you start taking it?” “Uh, two years ago.” The next question is, “When did you get the peripheral neuropathy?” “Well, you know, right after that.” Ding. You know. Now, they might say, “Ten years ago,” and now it kind of goes down on the list as a potential. It’s not always going to cause peripheral neuropathy. But I’m going to let Dr. Gates get into that. So statins clearly can be involved in creating and causing your peripheral neuropathy a certain percentage of the time. I’ll let you take it from there. Dr. Gates: Absolutely, it’s a very interesting topic. The statistics vary, but the landmark study came from a gentleman by the name of Gaist. He published in the “Journal of Neurology” in 2002, where he looked at the prevalence of peripheral neuropathy and the prevalence of people taking statins and the odds, so to speak, of them developing a peripheral neuropathy secondary to a statin. He came up with some staggering numbers. Basically, there’s a four times to 14 times increased chance of developing peripheral neuropathy when taking a statin. Keep in mind, that’s a 400 to 1400 percent increased chance, which, lots of times when we look at smoking relative to cancer, these are maybe a 1.3 or 3 times increased chance. Fourteen times increased chance of developing peripheral neuropathy is just amazing in terms of a predictor.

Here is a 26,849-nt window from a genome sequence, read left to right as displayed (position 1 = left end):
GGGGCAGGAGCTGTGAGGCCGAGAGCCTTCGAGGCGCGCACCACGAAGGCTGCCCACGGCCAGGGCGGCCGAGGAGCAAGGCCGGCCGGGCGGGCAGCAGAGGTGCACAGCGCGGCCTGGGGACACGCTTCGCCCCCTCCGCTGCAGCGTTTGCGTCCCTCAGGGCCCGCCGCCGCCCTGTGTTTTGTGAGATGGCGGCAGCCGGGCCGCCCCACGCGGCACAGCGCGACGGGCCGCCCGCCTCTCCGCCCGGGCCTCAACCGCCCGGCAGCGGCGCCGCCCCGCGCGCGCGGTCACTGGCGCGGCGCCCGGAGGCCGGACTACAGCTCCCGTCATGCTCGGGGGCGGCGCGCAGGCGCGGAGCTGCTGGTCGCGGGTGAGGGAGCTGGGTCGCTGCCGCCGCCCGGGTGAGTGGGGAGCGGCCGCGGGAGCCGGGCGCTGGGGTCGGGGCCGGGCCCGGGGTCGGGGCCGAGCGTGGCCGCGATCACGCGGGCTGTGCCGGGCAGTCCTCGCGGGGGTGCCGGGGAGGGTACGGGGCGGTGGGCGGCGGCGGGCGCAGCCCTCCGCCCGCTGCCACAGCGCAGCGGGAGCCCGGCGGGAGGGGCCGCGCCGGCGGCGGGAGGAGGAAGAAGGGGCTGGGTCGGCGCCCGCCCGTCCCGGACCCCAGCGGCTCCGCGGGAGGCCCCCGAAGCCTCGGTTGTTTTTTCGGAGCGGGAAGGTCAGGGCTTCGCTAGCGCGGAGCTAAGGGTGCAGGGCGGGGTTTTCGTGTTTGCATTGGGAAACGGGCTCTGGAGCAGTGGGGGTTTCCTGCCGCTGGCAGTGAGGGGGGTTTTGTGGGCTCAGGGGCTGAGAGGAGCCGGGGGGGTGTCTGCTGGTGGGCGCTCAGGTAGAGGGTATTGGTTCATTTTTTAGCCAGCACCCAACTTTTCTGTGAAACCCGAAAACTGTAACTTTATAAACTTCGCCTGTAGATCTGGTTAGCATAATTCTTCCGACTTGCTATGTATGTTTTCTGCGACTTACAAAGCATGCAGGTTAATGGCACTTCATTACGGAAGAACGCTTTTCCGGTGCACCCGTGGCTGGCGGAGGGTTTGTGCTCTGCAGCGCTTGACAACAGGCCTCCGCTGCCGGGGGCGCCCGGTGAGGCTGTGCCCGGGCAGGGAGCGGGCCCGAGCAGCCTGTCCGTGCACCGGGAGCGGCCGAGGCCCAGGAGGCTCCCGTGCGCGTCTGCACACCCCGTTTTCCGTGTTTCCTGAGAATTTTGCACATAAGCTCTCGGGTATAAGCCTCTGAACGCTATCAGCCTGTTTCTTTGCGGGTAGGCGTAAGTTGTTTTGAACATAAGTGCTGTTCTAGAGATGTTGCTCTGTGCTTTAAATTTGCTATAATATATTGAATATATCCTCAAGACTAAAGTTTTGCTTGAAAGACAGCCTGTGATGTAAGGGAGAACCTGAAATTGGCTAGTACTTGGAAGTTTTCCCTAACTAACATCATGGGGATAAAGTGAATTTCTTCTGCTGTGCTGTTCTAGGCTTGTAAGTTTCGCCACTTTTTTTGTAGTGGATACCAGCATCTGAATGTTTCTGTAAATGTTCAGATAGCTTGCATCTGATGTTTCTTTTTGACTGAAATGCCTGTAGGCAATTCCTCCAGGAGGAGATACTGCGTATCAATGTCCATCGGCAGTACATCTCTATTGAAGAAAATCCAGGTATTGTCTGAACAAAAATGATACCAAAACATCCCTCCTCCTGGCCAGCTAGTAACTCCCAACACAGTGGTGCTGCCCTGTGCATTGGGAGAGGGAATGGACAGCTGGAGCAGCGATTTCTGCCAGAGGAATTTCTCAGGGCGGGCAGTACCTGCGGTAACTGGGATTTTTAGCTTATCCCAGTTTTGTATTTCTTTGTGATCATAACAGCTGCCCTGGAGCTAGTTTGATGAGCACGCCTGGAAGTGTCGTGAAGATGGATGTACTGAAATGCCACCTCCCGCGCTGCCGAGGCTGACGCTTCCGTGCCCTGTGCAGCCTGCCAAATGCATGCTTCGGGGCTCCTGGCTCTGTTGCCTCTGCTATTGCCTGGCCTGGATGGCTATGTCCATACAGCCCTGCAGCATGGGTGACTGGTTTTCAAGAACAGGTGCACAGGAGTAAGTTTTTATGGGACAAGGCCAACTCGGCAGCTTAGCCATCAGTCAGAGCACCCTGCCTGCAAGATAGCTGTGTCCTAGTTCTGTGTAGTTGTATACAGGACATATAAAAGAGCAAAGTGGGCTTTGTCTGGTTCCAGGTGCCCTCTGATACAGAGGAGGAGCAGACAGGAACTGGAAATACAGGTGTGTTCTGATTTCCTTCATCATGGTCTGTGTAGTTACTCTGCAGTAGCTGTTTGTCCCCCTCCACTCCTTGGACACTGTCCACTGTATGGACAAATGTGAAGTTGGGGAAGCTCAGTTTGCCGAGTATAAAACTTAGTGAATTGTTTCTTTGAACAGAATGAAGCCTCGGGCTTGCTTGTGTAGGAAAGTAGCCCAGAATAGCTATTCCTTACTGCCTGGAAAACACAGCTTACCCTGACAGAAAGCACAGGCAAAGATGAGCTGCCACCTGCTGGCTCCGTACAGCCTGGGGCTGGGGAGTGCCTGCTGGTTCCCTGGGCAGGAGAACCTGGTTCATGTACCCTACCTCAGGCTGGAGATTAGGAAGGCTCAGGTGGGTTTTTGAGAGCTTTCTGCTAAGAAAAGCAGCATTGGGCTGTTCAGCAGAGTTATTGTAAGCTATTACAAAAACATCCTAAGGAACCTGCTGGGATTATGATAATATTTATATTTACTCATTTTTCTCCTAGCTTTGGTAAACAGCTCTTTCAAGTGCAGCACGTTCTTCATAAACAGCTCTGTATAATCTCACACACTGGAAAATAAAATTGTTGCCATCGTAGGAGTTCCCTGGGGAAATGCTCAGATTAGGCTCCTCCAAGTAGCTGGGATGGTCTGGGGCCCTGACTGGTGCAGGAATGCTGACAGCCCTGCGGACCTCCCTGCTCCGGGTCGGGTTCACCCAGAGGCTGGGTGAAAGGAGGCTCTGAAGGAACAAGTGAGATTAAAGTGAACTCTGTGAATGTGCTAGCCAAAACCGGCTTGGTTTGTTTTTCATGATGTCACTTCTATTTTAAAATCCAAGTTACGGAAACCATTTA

The original studies were regarding Lipitor and they have seen that if you switch from Lipitor to another statin medication, it really doesn’t
help. Lots of times, if you catch this early, you can go off the statin medication and the side effects will lots of times go away. But, if you
don’t catch it early and you stay on the statin medication, you don’t only have peripheral neuropathy, it can be harder to regain that function, and more importantly for you, get rid of your symptoms. They are saying that the statins pose such a problem to peripheral neuropathy patients because it depletes the nerves of CoQ10, which is an important factor, as well as some other substrates that are needed for the insulation around the nerves to work well. Also, know that the statistics vary in terms of how prevalent the statin-induced neuropathies are. Some say 10 per 10,000. Others say 60 per 10,000, which you may not think is that high. So, 60 people taking statins out of 10,000 taking statins will develop peripheral neuropathy. You may say, “Well, that’s not that much.” But as Dr. Rutherford was alluding to, it’s now becoming a recommendation that everybody be on a statin. In essence, they’re now going away from cholesterol numbers being
the high value. Then you give a person statins, more if you have all the risk factors of being obese and you eat the standard American diet and the history of high cholesterol. Well, we’re just going to give you a statin no matter what your [inaudible 05:32].